A big, informal pie, one with an unfussy crust and a richly flavoured filling, is always a crowd pleaser. The crunch of a spoon breaking through pastry, a veil of steam briefly shrouding the pie before revealing a creamy centre is not only satisfying to watch, but also to hear. A spoonful of chicken and leeks topped with a jaunty piece of crust is a welcome addition to any buffet plate. Which the 14 people who snuggled into my kitchen on a crisp Autumn afternoon to share an Easter feast will attest to.
Preserving food at the end of Summer requires respect for tomorrow’s hunger. The effort of chopping up fruit, sterilising jars and dabbling in science to capture the sweetness of the season brings no immediate gratification. But when the chill of the evening air takes your breath away and the sun is keeping its distance, a twist of a lid to reveal a soft peach or sticky jam is heavenly.
This week I found myself with a tomato glut, ripe for my future cravings. Continue reading →
I’ve been keeping a hungry eye on one particular plant in the corner of our veggie patch. It shot up quickly, its deep purple stems thickening and extending into large, violet-edged leaves. Crinkly, delicate mauve flowers opened with a shock of yellow stamen protruding from their centre, promising the arrival of my favourite nightshade – eggplant. The bulbous beauties have indeed developed, but are not quite ready for the picking. So when I saw a basket of oddly shaped organic eggplants at the market, I was happy that other plants could feed my craving.
It was an early rise for me on Saturday morning, the start of a long weekend and the first day of Golden Plains music festival. We packed up the car at 5.45am and headed to Meredith, a small town about an hour and a half from Melbourne. Meredith is the home of the goats that make my favourite goat’s cheese as well as a family-run farm that opens its gates to thousands of music fans and an impressive lineup of artists twice a year.
The early start was in aid of securing a prime camping spot near the (super)natural amphitheatre which is the centre of the weekend’s action. The strategy was successful, but we were left with time to kill between setting up tents and the first band picking up their guitars. Also, we were starving – getting up that early is hunger-making work.
A few spectacular storms and crisper, darker mornings have heralded the start of Autumn in Kyneton. The grass in the backyard is becoming less crunchy underfoot as it soaks up the rain, soothing its sunburn, and the pear and apple trees have started to give us their fruit.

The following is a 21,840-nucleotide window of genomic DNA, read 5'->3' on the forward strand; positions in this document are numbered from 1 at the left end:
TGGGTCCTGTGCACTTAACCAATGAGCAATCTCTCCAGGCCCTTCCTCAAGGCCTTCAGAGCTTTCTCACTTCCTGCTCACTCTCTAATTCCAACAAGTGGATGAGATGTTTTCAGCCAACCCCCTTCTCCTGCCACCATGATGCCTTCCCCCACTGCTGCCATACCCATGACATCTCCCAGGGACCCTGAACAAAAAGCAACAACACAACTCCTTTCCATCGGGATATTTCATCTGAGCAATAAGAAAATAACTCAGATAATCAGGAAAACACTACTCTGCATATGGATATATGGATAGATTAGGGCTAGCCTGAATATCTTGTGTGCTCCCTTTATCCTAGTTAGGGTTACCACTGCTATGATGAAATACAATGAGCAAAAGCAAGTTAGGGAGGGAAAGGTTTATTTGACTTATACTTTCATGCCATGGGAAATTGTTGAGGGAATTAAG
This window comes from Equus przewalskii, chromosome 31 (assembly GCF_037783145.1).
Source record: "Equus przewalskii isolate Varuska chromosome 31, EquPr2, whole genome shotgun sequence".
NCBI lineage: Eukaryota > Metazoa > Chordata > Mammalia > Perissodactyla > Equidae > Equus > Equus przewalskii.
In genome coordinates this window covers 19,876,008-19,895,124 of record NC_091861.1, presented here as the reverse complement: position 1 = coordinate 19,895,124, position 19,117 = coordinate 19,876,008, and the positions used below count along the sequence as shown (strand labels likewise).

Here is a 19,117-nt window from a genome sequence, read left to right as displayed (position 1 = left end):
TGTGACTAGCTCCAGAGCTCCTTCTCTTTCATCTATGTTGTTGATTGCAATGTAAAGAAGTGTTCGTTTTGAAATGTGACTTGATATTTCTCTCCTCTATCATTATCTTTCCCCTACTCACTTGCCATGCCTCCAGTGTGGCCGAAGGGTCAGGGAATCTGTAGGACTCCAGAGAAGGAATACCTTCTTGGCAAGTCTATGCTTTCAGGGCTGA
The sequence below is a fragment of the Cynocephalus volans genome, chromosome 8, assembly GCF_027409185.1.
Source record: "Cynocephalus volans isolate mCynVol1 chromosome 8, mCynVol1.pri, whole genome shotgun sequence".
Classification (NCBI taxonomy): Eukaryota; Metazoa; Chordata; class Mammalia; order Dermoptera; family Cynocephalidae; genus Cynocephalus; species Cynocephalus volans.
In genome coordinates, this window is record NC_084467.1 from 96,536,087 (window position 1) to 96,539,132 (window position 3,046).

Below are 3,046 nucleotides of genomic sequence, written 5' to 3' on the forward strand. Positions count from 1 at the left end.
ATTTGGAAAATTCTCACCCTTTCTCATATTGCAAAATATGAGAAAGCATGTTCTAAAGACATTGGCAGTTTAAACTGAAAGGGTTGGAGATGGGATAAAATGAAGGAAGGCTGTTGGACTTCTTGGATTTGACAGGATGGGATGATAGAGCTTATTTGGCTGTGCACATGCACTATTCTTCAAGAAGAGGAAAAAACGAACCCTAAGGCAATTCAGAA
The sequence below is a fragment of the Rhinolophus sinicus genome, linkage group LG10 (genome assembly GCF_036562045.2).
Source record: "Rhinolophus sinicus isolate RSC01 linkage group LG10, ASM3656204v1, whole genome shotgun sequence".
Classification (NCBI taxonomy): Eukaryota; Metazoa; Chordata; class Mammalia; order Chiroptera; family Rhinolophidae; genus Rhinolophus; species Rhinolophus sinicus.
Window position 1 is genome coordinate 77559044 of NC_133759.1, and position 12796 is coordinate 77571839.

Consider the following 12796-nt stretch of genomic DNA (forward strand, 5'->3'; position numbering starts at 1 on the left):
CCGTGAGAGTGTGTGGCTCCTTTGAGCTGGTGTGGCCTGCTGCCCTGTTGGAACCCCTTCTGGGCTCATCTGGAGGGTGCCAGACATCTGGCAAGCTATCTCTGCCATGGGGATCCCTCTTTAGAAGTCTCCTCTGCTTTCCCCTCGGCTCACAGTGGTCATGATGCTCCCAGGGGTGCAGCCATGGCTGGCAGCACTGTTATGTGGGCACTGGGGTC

This is my first Autumn in 18 months. The endless Spring/Summer afforded to me from a cross-hemisphere move six months ago has been delightful. I’ve had a year of juicy stone fruit, fragrant tomatoes, crisp lettuce (some of which I grew myself), barbecued meat and long, warm evenings sitting outside with friends.
But as I pack away Summer, preserving fruit, making tomato sauce and pulling up the bolted lettuce, I’m anxious to start a new season of cooking. The produce at the Farmers Markets is also in transition and my basket had a bit of each season in it this week. When I spied a bundle of watercress I also picked up a potato and some spinach to go with the broth I had bubbling away in the slow cooker at home. It’s (finally) time for soup! Continue reading →
Sometimes good cooking starts with space. Space in the weekend to experiment, to plan ahead, prepare and store. It requires mental space too. Some time away from to do-lists and social events to allow thoughts of nourishment and nurture to come to the fore. When cooking is approached from this space, it is more expansive and often more wholesome. And in this case, it’s a lot more ugly.
Last weekend I made bone broth, a rich stock made by slow cooking bones and veggies for many hours until I had a cauldron of thick, gelatinous, boney soup. Sounds awful! But when strained, this stock is a deeply nourishing elixir that can be consumed as a simple, warming broth or used like any other stock as the base of a soup, to cook grains like quinoa, to braise vegetables or for gravy.
Baking soda, or bread soda as the Irish call it, came into kitchens in Ireland in the 1800s. It was relatively cheap and quite a magical ingredient for it meant that people without ovens, and that was most people, could bake their own bread. They combined wheat from their fields and buttermilk from their cows with baking soda in a cast-iron pot and nestled it into hot coals to make bread. The baking soda replaced yeast and kneading to leven the bread, which meant it wasn’t only more accessible, but much faster than baking normal bread. Which is why I like it.